With the No. 3 overall selection in the 2022 SB Nation NFL Community Mock Draft, the Houston Texans select the talented safety out of Notre Dame, Kyle Hamilton. If the Texans do select Hamilton this year, he will be only the third safety taken in the top five of a draft in the 21st century.
Houston is in need of as many roster-solidifying moves as the team can get. With this pick, the Texans lean into the strategy of taking the best player available by landing what some consider to be this year’s top prospect.
There is speculation that a team might not be willing to invest in a “less impactful position” (safety) so highly in the draft, but Hamilton’s rare blend of size, skill, intangibles, and scheme versatility make him a valuable selection that the Texans can consider a foundational cornerstone piece for a team looking to rebuild.
Measurables And Combine:
Take a look at Hamilton’s measurables and it becomes clear that he is not your standard defensive back. Hamilton sizes up at 6-4, 220 pounds with 33-inch arms and 9 ½” hands and has been labeled by some as a “unicorn” prospect, denoting his rarity.
At this year’s NFL Combine, Hamilton failed to blow scouts and analysts out of the water with his performances in some facets of the workout, but his 4.59 40-yard dash, 38’ vertical jump, and 10’11” broad jump put his explosiveness and athleticism squarely on display.
Versatility and Production:
In today’s NFL, offense is king. The more a young player can be utilized in Bill Bellichick-ian fashion with positional versatility, the more that player’s team has a chance to slow down the game-breaking athletes who can line up all over the formation for its opponents.
Hamilton spent time lining up in multiple spots on Notre Dame’s defense in his three years at South Bend. In 31 career games, he produced 139 tackles, eight interceptions, and 16 passes defended. He covered slot receivers, lined up as a deep “read and react” safety, came off the edge as a rusher at the line of scrimmage, and showed his hard-hitting demeanor while working out of the box as well.
In Lovie Smith’s base Tampa-2 defense, Hamilton’s versatility means he can start on Day 1. Whether that start happens as one of two “high” safeties responsible for covering half of the field on any given pass play, or as a key piece in the run game who can crash on the ball from the box remains to be seen.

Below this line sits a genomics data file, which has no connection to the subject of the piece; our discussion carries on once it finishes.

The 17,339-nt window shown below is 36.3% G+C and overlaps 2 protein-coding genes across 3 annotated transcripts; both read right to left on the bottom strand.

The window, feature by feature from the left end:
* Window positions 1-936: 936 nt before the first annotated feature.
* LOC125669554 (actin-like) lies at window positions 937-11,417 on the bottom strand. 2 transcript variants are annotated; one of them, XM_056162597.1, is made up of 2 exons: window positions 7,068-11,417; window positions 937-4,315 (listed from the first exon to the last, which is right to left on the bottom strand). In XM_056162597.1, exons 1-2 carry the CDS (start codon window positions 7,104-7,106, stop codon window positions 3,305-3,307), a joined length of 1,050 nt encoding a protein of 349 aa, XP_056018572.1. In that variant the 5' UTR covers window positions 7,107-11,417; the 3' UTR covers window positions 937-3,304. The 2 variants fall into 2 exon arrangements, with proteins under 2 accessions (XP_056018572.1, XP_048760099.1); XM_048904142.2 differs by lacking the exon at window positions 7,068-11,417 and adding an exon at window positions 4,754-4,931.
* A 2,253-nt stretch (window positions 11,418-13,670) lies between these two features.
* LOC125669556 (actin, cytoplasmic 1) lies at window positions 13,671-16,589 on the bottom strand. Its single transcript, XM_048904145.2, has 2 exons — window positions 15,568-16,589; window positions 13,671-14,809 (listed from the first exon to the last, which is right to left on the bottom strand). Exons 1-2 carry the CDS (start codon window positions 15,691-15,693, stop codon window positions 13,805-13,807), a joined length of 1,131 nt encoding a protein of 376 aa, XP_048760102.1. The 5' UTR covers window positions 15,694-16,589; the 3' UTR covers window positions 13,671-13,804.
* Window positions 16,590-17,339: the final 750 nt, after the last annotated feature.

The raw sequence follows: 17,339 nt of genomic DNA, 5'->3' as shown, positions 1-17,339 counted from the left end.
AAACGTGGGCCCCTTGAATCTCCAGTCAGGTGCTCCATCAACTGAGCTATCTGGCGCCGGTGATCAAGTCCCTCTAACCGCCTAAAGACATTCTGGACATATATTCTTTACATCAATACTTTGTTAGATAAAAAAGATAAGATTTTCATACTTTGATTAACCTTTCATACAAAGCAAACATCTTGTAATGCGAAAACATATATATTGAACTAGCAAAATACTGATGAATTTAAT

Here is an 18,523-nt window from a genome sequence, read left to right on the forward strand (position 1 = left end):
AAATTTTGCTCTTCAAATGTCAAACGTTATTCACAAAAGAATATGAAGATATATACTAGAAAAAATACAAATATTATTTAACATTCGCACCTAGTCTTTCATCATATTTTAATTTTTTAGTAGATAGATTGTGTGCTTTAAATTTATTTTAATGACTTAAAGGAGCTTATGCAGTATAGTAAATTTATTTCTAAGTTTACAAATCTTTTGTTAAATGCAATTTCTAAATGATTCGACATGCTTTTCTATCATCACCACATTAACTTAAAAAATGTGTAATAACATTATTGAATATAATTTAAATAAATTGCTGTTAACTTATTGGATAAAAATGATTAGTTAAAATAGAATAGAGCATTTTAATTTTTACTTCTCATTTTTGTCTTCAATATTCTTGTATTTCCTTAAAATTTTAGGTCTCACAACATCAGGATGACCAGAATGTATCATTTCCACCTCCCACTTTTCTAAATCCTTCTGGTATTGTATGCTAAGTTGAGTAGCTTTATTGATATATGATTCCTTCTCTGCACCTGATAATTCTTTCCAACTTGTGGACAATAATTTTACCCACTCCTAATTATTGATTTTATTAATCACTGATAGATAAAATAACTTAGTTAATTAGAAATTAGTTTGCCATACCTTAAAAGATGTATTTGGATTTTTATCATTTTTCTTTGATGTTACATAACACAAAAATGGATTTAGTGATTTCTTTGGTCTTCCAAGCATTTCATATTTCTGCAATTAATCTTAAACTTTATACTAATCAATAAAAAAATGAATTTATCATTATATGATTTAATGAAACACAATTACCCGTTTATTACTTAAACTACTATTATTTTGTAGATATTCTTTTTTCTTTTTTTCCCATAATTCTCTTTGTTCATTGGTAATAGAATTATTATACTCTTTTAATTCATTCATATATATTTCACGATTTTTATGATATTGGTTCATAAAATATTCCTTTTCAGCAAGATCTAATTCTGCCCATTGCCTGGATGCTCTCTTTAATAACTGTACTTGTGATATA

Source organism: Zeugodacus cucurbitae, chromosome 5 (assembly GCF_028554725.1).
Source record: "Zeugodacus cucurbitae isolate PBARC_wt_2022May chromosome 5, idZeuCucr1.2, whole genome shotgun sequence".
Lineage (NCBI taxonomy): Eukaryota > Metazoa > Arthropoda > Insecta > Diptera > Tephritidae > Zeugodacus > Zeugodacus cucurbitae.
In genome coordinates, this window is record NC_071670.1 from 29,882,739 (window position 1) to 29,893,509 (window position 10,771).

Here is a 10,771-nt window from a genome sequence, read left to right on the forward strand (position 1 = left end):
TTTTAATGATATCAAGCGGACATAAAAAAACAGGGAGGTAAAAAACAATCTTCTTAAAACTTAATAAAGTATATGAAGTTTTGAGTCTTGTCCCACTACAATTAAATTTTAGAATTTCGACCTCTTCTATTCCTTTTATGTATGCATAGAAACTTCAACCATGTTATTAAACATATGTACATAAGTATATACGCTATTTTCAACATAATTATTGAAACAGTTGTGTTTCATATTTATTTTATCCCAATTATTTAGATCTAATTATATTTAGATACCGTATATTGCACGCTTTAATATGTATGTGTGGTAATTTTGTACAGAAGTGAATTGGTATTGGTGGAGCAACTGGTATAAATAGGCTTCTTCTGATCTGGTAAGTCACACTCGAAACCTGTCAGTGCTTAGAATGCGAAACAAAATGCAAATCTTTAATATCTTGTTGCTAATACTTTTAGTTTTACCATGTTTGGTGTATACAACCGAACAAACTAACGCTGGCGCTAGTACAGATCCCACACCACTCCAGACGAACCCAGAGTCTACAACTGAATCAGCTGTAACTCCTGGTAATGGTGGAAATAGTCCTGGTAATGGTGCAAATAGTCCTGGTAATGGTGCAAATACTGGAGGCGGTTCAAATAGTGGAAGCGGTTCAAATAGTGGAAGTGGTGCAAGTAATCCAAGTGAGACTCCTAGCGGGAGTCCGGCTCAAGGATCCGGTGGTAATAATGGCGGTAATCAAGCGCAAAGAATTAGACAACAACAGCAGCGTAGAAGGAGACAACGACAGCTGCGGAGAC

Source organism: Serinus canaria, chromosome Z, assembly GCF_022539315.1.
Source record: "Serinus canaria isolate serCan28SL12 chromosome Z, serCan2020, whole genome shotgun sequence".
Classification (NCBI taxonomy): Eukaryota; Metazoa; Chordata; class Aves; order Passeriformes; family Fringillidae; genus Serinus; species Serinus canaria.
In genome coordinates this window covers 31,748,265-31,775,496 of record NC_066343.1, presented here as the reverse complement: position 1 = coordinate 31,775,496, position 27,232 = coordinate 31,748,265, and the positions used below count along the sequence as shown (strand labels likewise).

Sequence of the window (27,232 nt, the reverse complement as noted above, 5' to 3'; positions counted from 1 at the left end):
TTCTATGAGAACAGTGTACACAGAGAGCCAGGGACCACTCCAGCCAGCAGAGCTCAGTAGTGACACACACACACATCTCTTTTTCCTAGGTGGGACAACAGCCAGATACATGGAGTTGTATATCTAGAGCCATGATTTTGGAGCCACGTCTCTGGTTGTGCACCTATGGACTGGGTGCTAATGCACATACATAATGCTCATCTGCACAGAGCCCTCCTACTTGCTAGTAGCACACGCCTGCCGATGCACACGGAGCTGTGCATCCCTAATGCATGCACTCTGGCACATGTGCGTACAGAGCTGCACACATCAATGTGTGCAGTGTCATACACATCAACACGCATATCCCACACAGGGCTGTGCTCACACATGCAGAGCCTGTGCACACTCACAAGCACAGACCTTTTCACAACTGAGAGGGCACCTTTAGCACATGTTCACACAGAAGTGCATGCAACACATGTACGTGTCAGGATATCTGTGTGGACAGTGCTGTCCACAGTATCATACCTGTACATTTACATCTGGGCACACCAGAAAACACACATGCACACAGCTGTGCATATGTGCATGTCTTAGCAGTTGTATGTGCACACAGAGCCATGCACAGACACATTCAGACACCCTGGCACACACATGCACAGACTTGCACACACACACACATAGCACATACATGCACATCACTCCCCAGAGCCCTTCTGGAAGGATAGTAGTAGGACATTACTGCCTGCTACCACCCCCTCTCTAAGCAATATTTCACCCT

With the long-looming Deshaun Watson trade completed, former head coach David Culley fired, and a tenured defensive-minded head coach hired in Lovie Smith, the Texans can finally turn their full attention to rebuilding their roster with their litany of draft assets over the coming years. A key to any rebuild is finding young players who aren’t only talented, but help create a culture of winning and accountability in the locker room. Hamilton checks the box here with a strong case of leadership and winning culture.
During his junior season, Hamilton was the captain of a Fighting Irish team that ranked Top 10 nationally in scoring defense and finished with a record of 11-2. In fact, while at Notre Dame, Hamilton’s team amassed only six total losses in three years. One of those losses came against subsequently crowned National Champions Alabama in the semifinals of the 2020-21 College Football Playoffs.
Outside of football, Hamilton’s pedigree may be the stuff of legends. Born in Heraklion, Greece, to professional basketball player Derrick Hamilton, the 21-year-old boasts not only a family heritage of professional sports, but a heroic geographical significance for where he was born. Heraklion is the capital of the Greek island Crete, which in mythology is the birthplace of many gods, goddesses, and warriors, including the big guy himself: Zeus.
Only time will tell if Hamilton can measure up to the divine standards of his birthplace, but his legacy as a professional athlete starts in Houston.
Top Players Remaining:
- Derek Stingley Jr., CB, LSU
- Charles Cross, T, Mississippi State
- Ikem Ekwonu, T, NC State
- Evan Neal, T, Alabama
- Trent McDuffie, CB, Washington
*Sean Taylor (Washington, 2004), Eric Berry (Kansas City, 2010)